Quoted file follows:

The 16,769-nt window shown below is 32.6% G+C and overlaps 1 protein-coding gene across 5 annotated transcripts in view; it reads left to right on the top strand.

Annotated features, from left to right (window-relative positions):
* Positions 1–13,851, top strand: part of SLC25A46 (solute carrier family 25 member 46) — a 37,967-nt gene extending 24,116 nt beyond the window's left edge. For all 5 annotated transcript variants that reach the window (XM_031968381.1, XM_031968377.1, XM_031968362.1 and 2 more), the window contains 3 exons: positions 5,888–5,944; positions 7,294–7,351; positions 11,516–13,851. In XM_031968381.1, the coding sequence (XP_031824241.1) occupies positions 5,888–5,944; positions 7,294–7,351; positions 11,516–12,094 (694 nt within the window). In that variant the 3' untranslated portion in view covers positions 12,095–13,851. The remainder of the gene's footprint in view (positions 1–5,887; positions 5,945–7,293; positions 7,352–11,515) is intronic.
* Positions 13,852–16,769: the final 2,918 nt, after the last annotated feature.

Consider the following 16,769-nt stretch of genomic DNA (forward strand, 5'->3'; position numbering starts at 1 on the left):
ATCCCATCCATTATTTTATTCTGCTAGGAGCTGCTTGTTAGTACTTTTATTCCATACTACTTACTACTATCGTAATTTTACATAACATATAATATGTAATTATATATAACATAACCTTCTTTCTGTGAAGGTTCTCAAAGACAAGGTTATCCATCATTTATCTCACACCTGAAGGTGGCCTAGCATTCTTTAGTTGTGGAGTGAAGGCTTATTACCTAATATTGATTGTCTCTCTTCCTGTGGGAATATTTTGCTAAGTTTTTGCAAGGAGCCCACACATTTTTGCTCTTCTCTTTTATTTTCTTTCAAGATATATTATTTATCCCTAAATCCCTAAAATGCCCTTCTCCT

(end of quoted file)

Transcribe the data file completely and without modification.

The 16,769-nt window shown below is 32.6% G+C and overlaps 1 protein-coding gene across 5 annotated transcripts in view; it reads left to right on the top strand.

Annotated features, from left to right (window-relative positions):
* Positions 1–13,851, top strand: part of SLC25A46 (solute carrier family 25 member 46) — a 37,967-nt gene extending 24,116 nt beyond the window's left edge. For all 5 annotated transcript variants that reach the window (XM_031968381.1, XM_031968377.1, XM_031968362.1 and 2 more), the window contains 3 exons: positions 5,888–5,944; positions 7,294–7,351; positions 11,516–13,851. In XM_031968381.1, the coding sequence (XP_031824241.1) occupies positions 5,888–5,944; positions 7,294–7,351; positions 11,516–12,094 (694 nt within the window). In that variant the 3' untranslated portion in view covers positions 12,095–13,851. The remainder of the gene's footprint in view (positions 1–5,887; positions 5,945–7,293; positions 7,352–11,515) is intronic.
* Positions 13,852–16,769: the final 2,918 nt, after the last annotated feature.

Consider the following 16,769-nt stretch of genomic DNA (forward strand, 5'->3'; position numbering starts at 1 on the left):
ATCCCATCCATTATTTTATTCTGCTAGGAGCTGCTTGTTAGTACTTTTATTCCATACTACTTACTACTATCGTAATTTTACATAACATATAATATGTAATTATATATAACATAACCTTCTTTCTGTGAAGGTTCTCAAAGACAAGGTTATCCATCATTTATCTCACACCTGAAGGTGGCCTAGCATTCTTTAGTTGTGGAGTGAAGGCTTATTACCTAATATTGATTGTCTCTCTTCCTGTGGGAATATTTTGCTAAGTTTTTGCAAGGAGCCCACACATTTTTGCTCTTCTCTTTTATTTTCTTTCAAGATATATTATTTATCCCTAAATCCCTAAAATGCCCTTCTCCT